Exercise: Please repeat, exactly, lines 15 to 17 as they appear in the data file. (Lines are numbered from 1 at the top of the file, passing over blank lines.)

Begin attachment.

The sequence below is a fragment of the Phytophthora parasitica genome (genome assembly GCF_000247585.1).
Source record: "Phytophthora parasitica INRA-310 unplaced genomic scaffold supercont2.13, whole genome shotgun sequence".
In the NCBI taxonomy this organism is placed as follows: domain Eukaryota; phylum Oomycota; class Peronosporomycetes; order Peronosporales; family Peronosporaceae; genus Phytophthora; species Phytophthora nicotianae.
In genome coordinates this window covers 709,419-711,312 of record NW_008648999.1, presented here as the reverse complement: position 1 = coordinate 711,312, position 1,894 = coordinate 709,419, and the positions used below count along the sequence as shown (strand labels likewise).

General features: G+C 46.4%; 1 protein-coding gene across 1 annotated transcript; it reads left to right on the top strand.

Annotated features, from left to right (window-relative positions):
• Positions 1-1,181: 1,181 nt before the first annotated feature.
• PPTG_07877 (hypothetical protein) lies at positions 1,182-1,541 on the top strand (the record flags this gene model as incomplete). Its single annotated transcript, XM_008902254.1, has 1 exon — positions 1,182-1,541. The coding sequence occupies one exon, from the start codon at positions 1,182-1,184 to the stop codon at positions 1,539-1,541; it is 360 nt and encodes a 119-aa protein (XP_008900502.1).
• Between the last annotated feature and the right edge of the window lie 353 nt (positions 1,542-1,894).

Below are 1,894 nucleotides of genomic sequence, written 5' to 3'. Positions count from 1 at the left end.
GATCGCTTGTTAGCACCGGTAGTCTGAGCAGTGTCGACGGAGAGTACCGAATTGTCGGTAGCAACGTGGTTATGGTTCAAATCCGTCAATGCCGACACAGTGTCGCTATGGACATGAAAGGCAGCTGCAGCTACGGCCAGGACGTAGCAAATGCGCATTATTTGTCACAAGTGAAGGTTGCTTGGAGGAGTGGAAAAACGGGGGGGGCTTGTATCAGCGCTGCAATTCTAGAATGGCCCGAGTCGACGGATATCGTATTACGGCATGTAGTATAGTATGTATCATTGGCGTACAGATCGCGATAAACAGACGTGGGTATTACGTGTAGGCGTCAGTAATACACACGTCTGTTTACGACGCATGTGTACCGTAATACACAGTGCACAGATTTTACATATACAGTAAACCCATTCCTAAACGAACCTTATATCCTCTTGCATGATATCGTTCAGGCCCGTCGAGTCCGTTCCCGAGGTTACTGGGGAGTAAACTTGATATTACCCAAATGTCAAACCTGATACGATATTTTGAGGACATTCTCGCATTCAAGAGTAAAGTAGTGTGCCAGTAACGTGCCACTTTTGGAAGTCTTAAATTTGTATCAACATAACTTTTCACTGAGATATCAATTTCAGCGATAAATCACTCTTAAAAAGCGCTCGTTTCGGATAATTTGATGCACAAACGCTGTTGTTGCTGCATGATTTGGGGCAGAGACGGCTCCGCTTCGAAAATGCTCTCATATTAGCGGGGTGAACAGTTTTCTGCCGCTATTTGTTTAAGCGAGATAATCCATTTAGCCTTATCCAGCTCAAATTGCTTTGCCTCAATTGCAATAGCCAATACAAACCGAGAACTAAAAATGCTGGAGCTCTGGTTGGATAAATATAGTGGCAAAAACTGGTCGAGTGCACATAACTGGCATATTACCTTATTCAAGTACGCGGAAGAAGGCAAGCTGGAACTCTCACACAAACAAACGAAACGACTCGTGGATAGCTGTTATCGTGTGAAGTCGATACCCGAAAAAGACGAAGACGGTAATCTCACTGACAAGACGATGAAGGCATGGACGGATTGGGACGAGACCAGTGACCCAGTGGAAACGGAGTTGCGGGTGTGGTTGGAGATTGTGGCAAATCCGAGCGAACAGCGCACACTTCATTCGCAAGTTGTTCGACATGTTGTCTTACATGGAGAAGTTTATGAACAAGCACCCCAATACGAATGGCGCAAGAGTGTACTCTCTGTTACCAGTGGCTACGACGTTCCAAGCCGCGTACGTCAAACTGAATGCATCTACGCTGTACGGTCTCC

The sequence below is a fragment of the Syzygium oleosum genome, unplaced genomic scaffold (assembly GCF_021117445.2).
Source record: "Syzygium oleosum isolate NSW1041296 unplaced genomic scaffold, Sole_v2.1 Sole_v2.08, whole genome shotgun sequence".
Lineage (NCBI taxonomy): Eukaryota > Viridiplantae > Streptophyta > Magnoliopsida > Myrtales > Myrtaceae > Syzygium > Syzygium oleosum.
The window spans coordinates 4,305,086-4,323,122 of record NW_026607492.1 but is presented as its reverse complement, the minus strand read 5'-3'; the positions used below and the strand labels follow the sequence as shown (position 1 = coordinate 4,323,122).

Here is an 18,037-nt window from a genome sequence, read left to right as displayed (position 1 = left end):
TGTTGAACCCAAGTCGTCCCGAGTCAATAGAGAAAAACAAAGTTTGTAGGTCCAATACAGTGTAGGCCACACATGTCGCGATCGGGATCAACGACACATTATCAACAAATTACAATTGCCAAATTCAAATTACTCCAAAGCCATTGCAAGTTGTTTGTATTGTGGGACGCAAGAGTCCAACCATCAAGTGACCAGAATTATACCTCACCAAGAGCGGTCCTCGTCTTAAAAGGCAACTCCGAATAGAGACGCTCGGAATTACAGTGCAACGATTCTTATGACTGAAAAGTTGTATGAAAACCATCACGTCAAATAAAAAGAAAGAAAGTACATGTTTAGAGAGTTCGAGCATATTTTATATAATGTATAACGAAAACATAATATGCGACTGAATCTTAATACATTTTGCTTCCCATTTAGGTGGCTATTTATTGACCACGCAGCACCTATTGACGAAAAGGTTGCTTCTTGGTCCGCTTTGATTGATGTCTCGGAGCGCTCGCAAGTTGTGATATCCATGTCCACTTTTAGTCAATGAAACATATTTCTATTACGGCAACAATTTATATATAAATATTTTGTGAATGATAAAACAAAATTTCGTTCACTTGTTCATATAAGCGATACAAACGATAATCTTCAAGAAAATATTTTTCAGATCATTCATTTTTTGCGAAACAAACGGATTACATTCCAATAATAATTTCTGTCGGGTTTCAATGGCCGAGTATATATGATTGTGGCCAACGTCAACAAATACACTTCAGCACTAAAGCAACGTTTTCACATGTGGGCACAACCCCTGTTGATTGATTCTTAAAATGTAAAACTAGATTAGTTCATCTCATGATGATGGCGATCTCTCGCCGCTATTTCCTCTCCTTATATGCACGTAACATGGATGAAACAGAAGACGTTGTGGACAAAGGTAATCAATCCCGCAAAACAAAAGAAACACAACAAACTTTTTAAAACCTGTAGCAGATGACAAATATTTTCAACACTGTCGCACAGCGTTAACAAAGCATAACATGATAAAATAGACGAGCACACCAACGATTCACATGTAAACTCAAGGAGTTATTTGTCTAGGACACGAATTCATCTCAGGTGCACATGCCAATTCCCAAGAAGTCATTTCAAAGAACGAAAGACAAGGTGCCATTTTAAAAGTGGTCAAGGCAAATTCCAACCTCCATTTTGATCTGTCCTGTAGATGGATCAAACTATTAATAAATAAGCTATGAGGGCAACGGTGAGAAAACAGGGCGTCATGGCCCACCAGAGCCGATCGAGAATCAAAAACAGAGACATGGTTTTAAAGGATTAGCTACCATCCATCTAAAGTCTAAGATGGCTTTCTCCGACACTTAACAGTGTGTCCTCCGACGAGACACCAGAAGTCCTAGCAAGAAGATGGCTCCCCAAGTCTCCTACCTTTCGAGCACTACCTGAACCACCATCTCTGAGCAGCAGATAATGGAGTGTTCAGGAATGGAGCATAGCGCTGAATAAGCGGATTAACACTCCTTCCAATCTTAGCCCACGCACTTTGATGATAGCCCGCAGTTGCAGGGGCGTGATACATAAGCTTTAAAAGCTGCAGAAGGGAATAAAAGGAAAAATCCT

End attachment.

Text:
The window spans coordinates 4,305,086-4,323,122 of record NW_026607492.1 but is presented as its reverse complement, the minus strand read 5'-3'; the positions used below and the strand labels follow the sequence as shown (position 1 = coordinate 4,323,122).

Here is an 18,037-nt window from a genome sequence, read left to right as displayed (position 1 = left end):
TGTTGAACCCAAGTCGTCCCGAGTCAATAGAGAAAAACAAAGTTTGTAGGTCCAATACAGTGTAGGCCACACATGTCGCGATCGGGATCAACGACACATTATCAACAAATTACAATTGCCAAATTCAAATTACTCCAAAGCCATTGCAAGTTGTTTGTATTGTGGGACGCAAGAGTCCAACCATCAAGTGACCAGAATTATACCTCACCAAGAGCGGTCCTCGTCTTAAAAGGCAACTCCGAATAGAGACGCTCGGAATTACAGTGCAACGATTCTTATGACTGAAAAGTTGTATGAAAACCATCACGTCAAATAAAAAGAAAGAAAGTACATGTTTAGAGAGTTCGAGCATATTTTATATAATGTATAACGAAAACATAATATGCGACTGAATCTTAATACATTTTGCTTCCCATTTAGGTGGCTATTTATTGACCACGCAGCACCTATTGACGAAAAGGTTGCTTCTTGGTCCGCTTTGATTGATGTCTCGGAGCGCTCGCAAGTTGTGATATCCATGTCCACTTTTAGTCAATGAAACATATTTCTATTACGGCAACAATTTATATATAAATATTTTGTGAATGATAAAACAAAATTTCGTTCACTTGTTCATATAAGCGATACAAACGATAATCTTCAAGAAAATATTTTTCAGATCATTCATTTTTTGCGAAACAAACGGATTACATTCCAATAATAATTTCTGTCGGGTTTCAATGGCCGAGTATATATGATTGTGGCCAACGTCAACAAATACACTTCAGCACTAAAGCAACGTTTTCACATGTGGGCACAACCCCTGTTGATTGATTCTTAAAATGTAAAACTAGATTAGTTCATCTCATGATGATGGCGATCTCTCGCCGCTATTTCCTCTCCTTATATGCACGTAACATGGATGAAACAGAAGACGTTGTGGACAAAGGTAATCAATCCCGCAAAACAAAAGAAACACAACAAACTTTTTAAAACCTGTAGCAGATGACAAATATTTTCAACACTGTCGCACAGCGTTAACAAAGCATAACATGATAAAATAGACGAGCACACCAACGATTCACATGTAAACTCAAGGAGTTATTTGTCTAGGACACGAATTCATCTCAGGTGCACATGCCAATTCCCAAGAAGTCATTTCAAAGAACGAAAGACAAGGTGCCATTTTAAAAGTGGTCAAGGCAAATTCCAACCTCCATTTTGATCTGTCCTGTAGATGGATCAAACTATTAATAAATAAGCTATGAGGGCAACGGTGAGAAAACAGGGCGTCATGGCCCACCAGAGCCGATCGAGAATCAAAAACAGAGACATGGTTTTAAAGGATTAGCTACCATCCATCTAAAGTCTAAGATGGCTTTCTCCGACACTTAACAGTGTGTCCTCCGACGAGACACCAGAAGTCCTAGCAAGAAGATGGCTCCCCAAGTCTCCTACCTTTCGAGCACTACCTGAACCACCATCTCTGAGCAGCAGATAATGGAGTGTTCAGGAATGGAGCATAGCGCTGAATAAGCGGATTAACACTCCTTCCAATCTTAGCCCACGCACTTTGATGATAGCCCGCAGTTGCAGGGGCGTGATACATAAGCTTTAAAAGCTGCAGAAGGGAATAAAAGGAAAAATCCT